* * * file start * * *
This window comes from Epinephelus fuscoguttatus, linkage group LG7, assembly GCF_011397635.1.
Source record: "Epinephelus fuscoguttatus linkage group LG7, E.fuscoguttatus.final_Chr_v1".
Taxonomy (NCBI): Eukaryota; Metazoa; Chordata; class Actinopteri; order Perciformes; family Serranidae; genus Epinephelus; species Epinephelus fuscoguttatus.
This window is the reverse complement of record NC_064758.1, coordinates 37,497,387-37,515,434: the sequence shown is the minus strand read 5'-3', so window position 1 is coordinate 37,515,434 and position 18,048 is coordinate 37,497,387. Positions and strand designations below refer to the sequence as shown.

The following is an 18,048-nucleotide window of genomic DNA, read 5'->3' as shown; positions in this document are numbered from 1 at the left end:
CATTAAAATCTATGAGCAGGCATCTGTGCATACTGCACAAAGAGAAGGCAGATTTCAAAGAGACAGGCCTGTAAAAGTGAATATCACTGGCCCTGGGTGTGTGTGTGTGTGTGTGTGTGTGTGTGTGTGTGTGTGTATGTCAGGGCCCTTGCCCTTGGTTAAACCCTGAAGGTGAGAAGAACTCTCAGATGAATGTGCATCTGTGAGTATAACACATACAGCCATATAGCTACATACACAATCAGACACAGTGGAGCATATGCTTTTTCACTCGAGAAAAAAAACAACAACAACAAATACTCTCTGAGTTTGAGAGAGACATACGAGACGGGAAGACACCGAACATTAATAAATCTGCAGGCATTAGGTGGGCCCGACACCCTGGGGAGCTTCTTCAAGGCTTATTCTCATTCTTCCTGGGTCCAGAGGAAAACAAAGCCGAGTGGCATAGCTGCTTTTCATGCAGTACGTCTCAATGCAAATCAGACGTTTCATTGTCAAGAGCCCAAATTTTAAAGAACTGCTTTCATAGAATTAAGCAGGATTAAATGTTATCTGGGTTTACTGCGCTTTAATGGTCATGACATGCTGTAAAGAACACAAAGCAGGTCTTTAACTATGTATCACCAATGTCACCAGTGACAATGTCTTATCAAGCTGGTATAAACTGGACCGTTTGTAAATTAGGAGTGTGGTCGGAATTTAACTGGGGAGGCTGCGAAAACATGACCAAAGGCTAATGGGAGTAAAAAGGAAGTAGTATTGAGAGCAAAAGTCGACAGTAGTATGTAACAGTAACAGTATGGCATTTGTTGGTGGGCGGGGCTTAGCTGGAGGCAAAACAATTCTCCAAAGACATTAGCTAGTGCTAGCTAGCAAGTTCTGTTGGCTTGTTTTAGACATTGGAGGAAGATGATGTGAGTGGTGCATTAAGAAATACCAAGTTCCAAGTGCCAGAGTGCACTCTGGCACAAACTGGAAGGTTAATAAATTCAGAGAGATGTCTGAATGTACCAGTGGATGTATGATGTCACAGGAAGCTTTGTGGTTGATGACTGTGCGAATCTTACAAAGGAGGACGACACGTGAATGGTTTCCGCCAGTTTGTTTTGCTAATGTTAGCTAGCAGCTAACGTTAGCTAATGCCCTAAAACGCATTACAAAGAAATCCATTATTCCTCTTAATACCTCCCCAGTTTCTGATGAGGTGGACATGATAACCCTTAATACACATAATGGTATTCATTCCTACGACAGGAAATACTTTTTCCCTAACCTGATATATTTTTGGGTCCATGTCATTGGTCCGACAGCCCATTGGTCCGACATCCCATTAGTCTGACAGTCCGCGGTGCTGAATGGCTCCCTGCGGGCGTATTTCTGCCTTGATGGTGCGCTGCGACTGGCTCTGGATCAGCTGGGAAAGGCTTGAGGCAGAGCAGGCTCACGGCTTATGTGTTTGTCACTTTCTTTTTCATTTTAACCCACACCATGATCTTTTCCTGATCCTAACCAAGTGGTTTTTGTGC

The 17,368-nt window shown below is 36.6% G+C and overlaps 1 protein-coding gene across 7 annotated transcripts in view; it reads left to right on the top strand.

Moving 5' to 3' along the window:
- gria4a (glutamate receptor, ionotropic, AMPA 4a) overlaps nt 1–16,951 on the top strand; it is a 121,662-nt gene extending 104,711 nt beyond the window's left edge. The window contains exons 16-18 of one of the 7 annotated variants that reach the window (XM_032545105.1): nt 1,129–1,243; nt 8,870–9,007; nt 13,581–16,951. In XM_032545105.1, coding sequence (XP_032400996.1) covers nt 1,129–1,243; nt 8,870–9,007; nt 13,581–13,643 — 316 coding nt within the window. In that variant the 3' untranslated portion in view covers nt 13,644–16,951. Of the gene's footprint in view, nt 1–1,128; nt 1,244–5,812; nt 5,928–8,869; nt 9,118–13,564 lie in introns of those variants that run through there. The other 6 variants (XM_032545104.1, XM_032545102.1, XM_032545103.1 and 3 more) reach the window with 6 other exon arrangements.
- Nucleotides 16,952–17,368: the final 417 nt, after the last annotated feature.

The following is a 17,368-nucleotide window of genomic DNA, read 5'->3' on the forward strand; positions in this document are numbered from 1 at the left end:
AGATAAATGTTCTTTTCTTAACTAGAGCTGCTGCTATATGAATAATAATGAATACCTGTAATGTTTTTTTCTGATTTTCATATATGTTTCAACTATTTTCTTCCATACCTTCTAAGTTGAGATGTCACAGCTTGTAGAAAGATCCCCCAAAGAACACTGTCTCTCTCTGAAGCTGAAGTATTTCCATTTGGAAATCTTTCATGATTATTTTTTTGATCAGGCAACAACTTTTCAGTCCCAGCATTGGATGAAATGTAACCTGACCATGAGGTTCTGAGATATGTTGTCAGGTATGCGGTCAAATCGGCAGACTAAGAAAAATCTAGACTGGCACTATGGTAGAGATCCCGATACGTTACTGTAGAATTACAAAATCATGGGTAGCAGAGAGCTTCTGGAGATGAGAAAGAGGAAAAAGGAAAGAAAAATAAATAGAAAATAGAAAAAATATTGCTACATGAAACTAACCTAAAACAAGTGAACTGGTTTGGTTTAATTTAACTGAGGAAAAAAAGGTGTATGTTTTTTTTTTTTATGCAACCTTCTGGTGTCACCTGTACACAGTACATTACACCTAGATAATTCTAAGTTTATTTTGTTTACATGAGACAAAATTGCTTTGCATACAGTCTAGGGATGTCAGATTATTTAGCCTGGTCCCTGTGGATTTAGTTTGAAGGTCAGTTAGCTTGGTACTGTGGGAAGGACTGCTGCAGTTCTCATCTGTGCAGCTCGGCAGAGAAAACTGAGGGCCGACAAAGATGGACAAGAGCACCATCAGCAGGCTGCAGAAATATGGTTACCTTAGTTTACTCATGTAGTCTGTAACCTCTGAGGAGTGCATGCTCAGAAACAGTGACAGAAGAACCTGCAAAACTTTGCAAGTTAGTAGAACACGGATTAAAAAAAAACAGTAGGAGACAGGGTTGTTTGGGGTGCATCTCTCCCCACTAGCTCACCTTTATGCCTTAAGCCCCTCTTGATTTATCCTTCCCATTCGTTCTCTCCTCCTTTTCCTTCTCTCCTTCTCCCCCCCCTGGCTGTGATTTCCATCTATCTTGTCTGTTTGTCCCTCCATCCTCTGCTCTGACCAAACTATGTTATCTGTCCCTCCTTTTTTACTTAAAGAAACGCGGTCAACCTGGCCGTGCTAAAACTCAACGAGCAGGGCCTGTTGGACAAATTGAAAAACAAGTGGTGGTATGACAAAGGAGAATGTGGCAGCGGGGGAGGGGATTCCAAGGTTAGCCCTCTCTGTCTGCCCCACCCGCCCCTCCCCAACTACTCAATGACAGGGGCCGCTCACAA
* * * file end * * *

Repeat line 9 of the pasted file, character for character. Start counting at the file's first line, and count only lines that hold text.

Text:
- gria4a (glutamate receptor, ionotropic, AMPA 4a) overlaps nt 1–16,951 on the top strand; it is a 121,662-nt gene extending 104,711 nt beyond the window's left edge. The window contains exons 16-18 of one of the 7 annotated variants that reach the window (XM_032545105.1): nt 1,129–1,243; nt 8,870–9,007; nt 13,581–16,951. In XM_032545105.1, coding sequence (XP_032400996.1) covers nt 1,129–1,243; nt 8,870–9,007; nt 13,581–13,643 — 316 coding nt within the window. In that variant the 3' untranslated portion in view covers nt 13,644–16,951. Of the gene's footprint in view, nt 1–1,128; nt 1,244–5,812; nt 5,928–8,869; nt 9,118–13,564 lie in introns of those variants that run through there. The other 6 variants (XM_032545104.1, XM_032545102.1, XM_032545103.1 and 3 more) reach the window with 6 other exon arrangements.